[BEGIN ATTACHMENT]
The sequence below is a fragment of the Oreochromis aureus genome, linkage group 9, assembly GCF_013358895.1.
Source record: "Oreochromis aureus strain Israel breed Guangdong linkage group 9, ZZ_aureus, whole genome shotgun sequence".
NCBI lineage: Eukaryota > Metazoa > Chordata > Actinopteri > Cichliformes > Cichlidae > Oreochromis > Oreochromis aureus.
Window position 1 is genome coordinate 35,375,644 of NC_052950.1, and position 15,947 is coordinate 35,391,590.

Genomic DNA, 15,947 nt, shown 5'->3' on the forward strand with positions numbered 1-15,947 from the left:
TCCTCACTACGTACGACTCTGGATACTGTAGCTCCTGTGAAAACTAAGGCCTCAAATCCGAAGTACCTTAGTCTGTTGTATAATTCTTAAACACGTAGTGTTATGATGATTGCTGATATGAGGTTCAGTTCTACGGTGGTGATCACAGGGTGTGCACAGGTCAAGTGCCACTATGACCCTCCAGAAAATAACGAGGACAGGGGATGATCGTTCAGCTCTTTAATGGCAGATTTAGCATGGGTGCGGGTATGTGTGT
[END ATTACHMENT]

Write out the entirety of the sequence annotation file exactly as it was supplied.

The sequence below is a fragment of the Oreochromis aureus genome, linkage group 9, assembly GCF_013358895.1.
Source record: "Oreochromis aureus strain Israel breed Guangdong linkage group 9, ZZ_aureus, whole genome shotgun sequence".
NCBI lineage: Eukaryota > Metazoa > Chordata > Actinopteri > Cichliformes > Cichlidae > Oreochromis > Oreochromis aureus.
Window position 1 is genome coordinate 35,375,644 of NC_052950.1, and position 15,947 is coordinate 35,391,590.

Genomic DNA, 15,947 nt, shown 5'->3' on the forward strand with positions numbered 1-15,947 from the left:
TCCTCACTACGTACGACTCTGGATACTGTAGCTCCTGTGAAAACTAAGGCCTCAAATCCGAAGTACCTTAGTCTGTTGTATAATTCTTAAACACGTAGTGTTATGATGATTGCTGATATGAGGTTCAGTTCTACGGTGGTGATCACAGGGTGTGCACAGGTCAAGTGCCACTATGACCCTCCAGAAAATAACGAGGACAGGGGATGATCGTTCAGCTCTTTAATGGCAGATTTAGCATGGGTGCGGGTATGTGTGT